• You’re right, it helps if you have some musical ability, because Morse is very rhythmic.

        BTW, I was a Morse interceptor in the Army back in the mid-to-late 1980’s. Didn’t know any Morse other than “SOS” before I joined. Now, I do it while driving down the road in my car. Contacted a guy in Argentina the other day doing just that.

  2. Text is asynchronous too: if you have a signal and at the moment I don’t, it’ll get to me when i do.

    Also, for that and bandwidth reasons, it has much better odds in an overloaded system in a disaster.

    Good stuff.

  3. for shame. post about the phonetic alphabet and don’t post the alphabet…


      • Had a Chief once who, once he stopped laughing, informed me that the correct sequence was NOT

        Yup. It was a late night (technically well into the morning of the next day) with too little caffeine, and I was on the sound-powered phones relaying orders to open and shut valves, etc (trying to avoid spilling “radioactive” water into the harbor, for some strange reason), and started using that version to name the valves. ‘Course, I’m evil, cuz the guy on the other end was relaying the original orders from the officer on duty, and he was trying his hardest NOT to laugh…

        *this was about 20 years ago, when my braincell wasn’t quite as …civilized as it is now, so I can’t remember what some of the words were. But you get the general idea, I hope.

  4. Maybe the contorted LEO phonetics explains why the BATFE has such a great reputation for kicking the wrong door?

    “Was that 962 Browning Drive, or *5*62?”
    “Hell, I don’t know, kick ’em both in….”

  5. gulf?

    Given the various sandbox exercises of the last couple decades vs the decline in “men in funny pants, walking” it would make some sense to change it. Then again, the major body using it is not especially noted for common sense.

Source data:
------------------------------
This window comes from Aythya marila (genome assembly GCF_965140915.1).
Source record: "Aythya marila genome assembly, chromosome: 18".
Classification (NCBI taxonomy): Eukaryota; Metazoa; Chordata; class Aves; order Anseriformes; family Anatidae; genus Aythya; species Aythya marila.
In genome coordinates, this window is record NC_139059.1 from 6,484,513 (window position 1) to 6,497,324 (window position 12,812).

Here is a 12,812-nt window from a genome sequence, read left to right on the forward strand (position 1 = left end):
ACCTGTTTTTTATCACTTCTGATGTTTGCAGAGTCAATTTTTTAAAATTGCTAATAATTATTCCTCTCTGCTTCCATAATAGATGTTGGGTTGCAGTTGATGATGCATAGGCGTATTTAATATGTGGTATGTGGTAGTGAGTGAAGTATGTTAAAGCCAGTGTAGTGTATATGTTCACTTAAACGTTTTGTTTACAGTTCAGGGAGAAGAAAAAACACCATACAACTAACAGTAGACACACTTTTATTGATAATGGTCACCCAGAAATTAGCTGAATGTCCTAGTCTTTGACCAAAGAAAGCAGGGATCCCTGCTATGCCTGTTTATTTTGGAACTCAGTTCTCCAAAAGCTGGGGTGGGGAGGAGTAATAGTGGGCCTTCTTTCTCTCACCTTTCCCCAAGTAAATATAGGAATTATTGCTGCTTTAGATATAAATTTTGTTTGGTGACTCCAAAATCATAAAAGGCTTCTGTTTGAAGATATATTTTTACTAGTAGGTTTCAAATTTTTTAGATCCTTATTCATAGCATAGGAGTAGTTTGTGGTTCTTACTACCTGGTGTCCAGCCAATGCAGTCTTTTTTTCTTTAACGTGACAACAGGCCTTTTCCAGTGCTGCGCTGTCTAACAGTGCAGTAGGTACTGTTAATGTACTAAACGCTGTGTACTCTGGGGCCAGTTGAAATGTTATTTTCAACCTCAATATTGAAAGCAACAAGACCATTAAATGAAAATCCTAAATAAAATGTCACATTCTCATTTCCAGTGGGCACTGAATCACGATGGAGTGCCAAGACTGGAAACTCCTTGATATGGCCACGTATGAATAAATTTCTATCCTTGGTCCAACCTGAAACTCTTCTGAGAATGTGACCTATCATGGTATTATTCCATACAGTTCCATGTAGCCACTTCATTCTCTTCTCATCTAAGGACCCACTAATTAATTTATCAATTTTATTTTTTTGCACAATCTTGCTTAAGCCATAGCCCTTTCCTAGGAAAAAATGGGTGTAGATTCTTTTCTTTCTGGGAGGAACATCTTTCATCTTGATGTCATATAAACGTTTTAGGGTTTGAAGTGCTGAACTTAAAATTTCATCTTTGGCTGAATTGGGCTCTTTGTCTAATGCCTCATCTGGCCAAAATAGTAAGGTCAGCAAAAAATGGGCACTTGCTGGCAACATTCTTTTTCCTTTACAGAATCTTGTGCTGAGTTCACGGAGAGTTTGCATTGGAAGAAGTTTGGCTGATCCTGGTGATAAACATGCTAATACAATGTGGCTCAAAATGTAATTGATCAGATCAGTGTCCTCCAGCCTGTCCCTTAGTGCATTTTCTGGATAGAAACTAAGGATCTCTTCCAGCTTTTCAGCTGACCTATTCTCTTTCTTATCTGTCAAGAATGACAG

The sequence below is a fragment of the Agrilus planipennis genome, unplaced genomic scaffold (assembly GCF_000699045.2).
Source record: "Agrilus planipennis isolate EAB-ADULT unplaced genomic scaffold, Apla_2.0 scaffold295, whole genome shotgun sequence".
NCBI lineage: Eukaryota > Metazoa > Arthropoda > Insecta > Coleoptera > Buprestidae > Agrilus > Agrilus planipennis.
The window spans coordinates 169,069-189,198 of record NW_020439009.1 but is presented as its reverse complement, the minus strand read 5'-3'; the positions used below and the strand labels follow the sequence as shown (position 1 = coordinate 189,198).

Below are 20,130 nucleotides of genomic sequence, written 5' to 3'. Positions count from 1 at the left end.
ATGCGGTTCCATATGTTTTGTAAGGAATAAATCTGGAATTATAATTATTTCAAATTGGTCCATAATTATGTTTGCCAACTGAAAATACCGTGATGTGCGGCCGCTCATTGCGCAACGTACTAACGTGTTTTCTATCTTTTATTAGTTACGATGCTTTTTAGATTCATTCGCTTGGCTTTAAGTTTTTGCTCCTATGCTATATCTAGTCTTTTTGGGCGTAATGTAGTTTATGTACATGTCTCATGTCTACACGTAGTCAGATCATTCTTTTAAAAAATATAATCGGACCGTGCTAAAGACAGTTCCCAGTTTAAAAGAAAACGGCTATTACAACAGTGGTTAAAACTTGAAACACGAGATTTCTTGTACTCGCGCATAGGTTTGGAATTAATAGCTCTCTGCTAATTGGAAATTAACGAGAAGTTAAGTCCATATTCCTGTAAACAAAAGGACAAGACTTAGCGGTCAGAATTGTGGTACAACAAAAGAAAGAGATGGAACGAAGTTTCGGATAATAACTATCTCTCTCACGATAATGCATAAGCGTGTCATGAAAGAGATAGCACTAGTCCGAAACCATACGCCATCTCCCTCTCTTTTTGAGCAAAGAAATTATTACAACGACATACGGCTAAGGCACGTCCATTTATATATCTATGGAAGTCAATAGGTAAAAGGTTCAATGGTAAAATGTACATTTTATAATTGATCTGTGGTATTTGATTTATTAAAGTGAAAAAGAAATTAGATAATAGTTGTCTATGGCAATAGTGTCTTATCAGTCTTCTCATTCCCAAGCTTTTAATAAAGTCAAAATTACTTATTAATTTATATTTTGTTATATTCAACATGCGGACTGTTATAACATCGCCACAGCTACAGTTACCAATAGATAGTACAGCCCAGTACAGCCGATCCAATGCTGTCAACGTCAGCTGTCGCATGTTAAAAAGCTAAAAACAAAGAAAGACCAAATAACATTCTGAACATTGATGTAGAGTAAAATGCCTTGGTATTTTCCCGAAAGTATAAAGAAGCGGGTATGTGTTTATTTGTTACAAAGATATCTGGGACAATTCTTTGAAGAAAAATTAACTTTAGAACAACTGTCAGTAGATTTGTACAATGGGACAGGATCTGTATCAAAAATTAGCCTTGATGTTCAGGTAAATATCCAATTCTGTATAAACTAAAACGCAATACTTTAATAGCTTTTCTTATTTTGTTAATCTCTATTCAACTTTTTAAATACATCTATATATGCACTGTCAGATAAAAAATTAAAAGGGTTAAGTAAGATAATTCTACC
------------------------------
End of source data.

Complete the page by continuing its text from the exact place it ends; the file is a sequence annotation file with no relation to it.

• Supposed to be GOLF, I believe.
      I don’t have a cell phone. Don’t really need one. But the one thing a government disaster-preparedness drone giving a talk ever said that was new to me was “if you get a cell phone for emergencies, it HAS TO HAVE TEXT!.” It almost always goes through. MUCH more reliable than voice communication in an emergency. She said her experience in disaster zones doing recovery was that non-text cell phone were near useless, and texting was the way to go. Gave several examples. Made sense. I still don’t have a cell phone, though 🙂

      • It’s even better if you have a ham radio. No infrastructure required. So long as you have electrical power in the form of a battery, and the ionosphere hasn’t been blown away in some sort of planetary disaster, you’ll be able to get a hold of *SOMEONE*, *SOMEWHERE*, which is the important thing in a true emergency.

        Plus, up where I live, the 2 meter repeaters have much better coverage than the cell sites.

  6. You’ll get a chuckle out of this, Joe. My employer’s place of business is in Kentucky. We do most of our business via email and ftp now, but we used to have a lot of material FedExed in and had to give people the address. I got so used to spelling out the names of the street and city, it became automatic. And, when it came to the state, I’d go, “Kay-Wye — like the jelly.”


  7. It occurs to me that most of the cop dispatchers are female, and that may be the genesis of their different code words.
    I worked with the CHP for a few years, and throwing mil spec code at them just frustrated them to hell. Took me a while to sort of get used to their version, but it was difficult for me due to a memory problem caused by some brain damage. My list is out in my car, in case I have to call their dispatch for road problems. Anyway, the list is composed of proper names and colors. Proper names (anything that would be Capitalized, generally) is stored in a separate brain area, and mine is not in good shape, I guess. Examples: George, Mary, Yellow… I’m thinking this is just what a woman would use.

    Off topic a bit:
    Since they have expanded the cell system 911 to include the local towns, now when you call 911 to report a problem on the freeway, you get the PD’s dispatcher. In my experience, they don’t want to transfer you to the Highway Patrol. Even when I am asking for their area dispatch office by their radio call name (which should give them some idea I know what I’m doing), they want to argue about it. Seems they want to be the conduit or filter between us. I don’t mind them staying in the circuit when they transfer the call, in fact it would make sense for them to do that, providing they aren’t swamped at the moment. That would save time if some aspect of the report could impact the local forces in some manner. But they have no business playing the equivalent of the party game “telephone”.